The design was apparently influenced by farmsteads that once occupied much of Mississauga.
Occasionally, the Toronto Photography Blog belies its name and strays from Toronto. Look out for more images from my home town Mississauga.
On that note, much of April will be dedicated to Buffalo, the city many of us drive by but don’t stop and visit. Expect great architecture, lots of silos and shots of another elevated expressway.
This project removes many of the at-grade street crossings with below grade rail corridors. Here the corridor is being lowered to pass under three roads.
According to the Toronto Port Authority website, this is “set to become the world’s first underwater pedestrian tunnel connecting an airport to mainland.”
GE Hitachi Nuclear Energy Canada, Inc. has two buildings on this site. I am unsure in which building the pellets are made.
Suncor, who owns Petro-Canada Lubricants, makes over 350 lubricants, specialty fluids and greases.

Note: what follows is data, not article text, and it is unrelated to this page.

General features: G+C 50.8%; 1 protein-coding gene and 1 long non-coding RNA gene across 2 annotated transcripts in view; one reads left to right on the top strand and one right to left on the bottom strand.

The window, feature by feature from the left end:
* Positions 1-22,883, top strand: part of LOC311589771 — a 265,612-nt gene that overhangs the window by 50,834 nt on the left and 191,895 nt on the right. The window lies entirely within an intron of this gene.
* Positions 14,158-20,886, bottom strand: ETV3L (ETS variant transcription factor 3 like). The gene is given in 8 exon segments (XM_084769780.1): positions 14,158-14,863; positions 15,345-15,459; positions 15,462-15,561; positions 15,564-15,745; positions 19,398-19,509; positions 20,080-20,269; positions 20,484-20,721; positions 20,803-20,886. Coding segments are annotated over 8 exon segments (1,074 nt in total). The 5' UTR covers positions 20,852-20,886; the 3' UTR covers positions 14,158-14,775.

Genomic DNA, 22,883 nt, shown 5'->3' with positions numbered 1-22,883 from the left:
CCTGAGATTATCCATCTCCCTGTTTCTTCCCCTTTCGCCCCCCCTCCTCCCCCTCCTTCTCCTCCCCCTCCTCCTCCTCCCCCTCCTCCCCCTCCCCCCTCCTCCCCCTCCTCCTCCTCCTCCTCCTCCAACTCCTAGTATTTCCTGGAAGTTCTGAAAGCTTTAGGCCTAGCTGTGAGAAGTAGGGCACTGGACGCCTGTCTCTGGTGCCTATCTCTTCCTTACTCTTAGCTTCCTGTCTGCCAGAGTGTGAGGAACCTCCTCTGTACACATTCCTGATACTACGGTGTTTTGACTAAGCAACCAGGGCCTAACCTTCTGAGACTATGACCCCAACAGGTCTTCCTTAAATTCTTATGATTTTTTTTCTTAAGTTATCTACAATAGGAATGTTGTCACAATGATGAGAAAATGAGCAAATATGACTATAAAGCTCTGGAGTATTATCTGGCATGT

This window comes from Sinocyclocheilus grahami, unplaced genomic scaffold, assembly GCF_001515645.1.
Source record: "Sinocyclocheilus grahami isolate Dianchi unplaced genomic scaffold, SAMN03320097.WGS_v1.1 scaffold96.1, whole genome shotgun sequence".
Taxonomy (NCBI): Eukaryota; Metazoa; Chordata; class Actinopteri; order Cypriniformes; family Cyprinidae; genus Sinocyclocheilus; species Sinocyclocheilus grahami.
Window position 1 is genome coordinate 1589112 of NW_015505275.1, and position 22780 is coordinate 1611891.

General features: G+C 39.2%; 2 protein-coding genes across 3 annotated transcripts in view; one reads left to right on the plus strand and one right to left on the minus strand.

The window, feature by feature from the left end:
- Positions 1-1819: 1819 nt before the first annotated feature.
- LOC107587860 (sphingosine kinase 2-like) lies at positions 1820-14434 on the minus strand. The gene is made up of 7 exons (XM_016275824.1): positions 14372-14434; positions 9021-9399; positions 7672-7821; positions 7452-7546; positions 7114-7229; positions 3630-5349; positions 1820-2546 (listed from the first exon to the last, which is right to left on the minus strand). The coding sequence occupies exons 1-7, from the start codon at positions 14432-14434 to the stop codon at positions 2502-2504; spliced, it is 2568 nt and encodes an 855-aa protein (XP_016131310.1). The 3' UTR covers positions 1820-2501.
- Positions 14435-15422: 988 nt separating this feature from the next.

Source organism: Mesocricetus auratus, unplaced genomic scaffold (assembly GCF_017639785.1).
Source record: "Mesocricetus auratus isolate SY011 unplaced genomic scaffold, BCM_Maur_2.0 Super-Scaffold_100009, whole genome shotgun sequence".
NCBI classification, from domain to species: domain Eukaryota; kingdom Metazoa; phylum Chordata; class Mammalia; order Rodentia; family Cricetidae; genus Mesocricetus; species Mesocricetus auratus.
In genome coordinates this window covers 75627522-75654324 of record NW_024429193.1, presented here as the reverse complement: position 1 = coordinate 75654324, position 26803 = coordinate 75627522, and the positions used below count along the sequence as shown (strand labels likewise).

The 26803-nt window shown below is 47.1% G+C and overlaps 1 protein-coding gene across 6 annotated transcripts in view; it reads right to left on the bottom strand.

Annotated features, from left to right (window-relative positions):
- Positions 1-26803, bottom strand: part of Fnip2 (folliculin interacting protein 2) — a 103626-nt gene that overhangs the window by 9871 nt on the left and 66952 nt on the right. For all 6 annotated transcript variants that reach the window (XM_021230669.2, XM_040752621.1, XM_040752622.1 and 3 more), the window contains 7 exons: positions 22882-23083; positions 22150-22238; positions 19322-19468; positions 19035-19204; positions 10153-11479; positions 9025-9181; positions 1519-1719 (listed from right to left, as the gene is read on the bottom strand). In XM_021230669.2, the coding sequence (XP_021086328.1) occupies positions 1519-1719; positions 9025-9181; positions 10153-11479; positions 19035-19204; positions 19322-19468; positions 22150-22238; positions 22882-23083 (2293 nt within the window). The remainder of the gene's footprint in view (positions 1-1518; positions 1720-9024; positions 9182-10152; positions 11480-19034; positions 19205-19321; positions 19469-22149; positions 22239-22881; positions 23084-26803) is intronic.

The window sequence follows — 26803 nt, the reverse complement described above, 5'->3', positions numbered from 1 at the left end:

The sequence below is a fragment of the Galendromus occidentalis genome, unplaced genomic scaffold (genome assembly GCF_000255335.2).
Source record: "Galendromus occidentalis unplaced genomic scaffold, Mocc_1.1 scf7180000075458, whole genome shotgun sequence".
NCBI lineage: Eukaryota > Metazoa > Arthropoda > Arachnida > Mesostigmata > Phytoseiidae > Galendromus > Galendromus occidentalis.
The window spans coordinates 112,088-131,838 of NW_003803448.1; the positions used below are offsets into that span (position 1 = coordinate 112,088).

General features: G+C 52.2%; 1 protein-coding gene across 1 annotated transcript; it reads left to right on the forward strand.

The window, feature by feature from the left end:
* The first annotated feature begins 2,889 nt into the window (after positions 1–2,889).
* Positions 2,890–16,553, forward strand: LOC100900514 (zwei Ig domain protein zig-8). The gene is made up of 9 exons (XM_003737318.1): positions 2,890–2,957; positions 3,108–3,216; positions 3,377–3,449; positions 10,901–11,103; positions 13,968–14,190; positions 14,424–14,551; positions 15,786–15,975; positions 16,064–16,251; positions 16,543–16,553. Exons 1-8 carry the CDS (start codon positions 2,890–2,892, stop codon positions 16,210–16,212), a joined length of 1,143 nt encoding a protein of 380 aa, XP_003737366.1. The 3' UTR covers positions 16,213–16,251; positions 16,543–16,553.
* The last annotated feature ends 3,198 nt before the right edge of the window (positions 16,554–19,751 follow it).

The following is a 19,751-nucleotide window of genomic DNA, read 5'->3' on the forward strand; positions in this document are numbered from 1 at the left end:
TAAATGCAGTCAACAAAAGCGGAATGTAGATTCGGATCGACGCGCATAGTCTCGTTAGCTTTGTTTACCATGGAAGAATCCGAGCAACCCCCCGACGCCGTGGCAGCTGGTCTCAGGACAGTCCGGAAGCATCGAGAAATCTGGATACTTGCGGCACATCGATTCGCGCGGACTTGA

The street-level crossing has been removed and replaced with a below-grade rail corridor and a Strachan Avenue overpass. Currently, only the north side passage is open. You can see the orange and white tarps covering the future overpass.
As mentioned at UrbanToronto.ca, the building and land is owned by the Toronto Port Authority and will most likely be developed by Oxford Properties.
Perhaps the rectangular concrete masses reveal the specific functional zones of the building – lecture halls. Only a small section on the other side has windows.
The building has been sold to an investor who has promised to retain the entire building instead of only a facade, like so many other buildings in Toronto.
The surroundings probably looked exactly like this back in 1967.
Rosedale opened along with all the subway stations on the Yonge line from Union to Eglinton.